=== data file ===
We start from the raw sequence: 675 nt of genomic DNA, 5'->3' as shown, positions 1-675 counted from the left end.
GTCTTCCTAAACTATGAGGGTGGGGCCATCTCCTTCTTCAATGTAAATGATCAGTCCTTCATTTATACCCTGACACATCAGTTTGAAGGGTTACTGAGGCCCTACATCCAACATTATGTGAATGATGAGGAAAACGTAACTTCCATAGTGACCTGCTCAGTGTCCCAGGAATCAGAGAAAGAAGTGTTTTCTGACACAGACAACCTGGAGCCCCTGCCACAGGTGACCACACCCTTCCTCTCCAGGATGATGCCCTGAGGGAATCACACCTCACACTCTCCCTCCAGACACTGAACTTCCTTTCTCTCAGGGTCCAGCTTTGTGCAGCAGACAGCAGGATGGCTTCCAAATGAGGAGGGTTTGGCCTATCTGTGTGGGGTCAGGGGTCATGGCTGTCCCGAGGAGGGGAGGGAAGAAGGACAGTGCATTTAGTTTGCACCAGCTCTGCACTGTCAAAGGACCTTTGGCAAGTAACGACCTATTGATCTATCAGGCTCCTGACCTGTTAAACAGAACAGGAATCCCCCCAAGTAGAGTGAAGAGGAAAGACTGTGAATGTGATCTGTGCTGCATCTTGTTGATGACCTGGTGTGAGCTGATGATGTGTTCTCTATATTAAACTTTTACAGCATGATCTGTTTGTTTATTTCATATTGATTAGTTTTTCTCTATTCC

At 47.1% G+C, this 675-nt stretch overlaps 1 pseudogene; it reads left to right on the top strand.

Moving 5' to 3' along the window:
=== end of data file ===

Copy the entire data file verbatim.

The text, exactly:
We start from the raw sequence: 675 nt of genomic DNA, 5'->3' as shown, positions 1-675 counted from the left end.
GTCTTCCTAAACTATGAGGGTGGGGCCATCTCCTTCTTCAATGTAAATGATCAGTCCTTCATTTATACCCTGACACATCAGTTTGAAGGGTTACTGAGGCCCTACATCCAACATTATGTGAATGATGAGGAAAACGTAACTTCCATAGTGACCTGCTCAGTGTCCCAGGAATCAGAGAAAGAAGTGTTTTCTGACACAGACAACCTGGAGCCCCTGCCACAGGTGACCACACCCTTCCTCTCCAGGATGATGCCCTGAGGGAATCACACCTCACACTCTCCCTCCAGACACTGAACTTCCTTTCTCTCAGGGTCCAGCTTTGTGCAGCAGACAGCAGGATGGCTTCCAAATGAGGAGGGTTTGGCCTATCTGTGTGGGGTCAGGGGTCATGGCTGTCCCGAGGAGGGGAGGGAAGAAGGACAGTGCATTTAGTTTGCACCAGCTCTGCACTGTCAAAGGACCTTTGGCAAGTAACGACCTATTGATCTATCAGGCTCCTGACCTGTTAAACAGAACAGGAATCCCCCCAAGTAGAGTGAAGAGGAAAGACTGTGAATGTGATCTGTGCTGCATCTTGTTGATGACCTGGTGTGAGCTGATGATGTGTTCTCTATATTAAACTTTTACAGCATGATCTGTTTGTTTATTTCATATTGATTAGTTTTTCTCTATTCC

At 47.1% G+C, this 675-nt stretch overlaps 1 pseudogene; it reads left to right on the top strand.

Moving 5' to 3' along the window: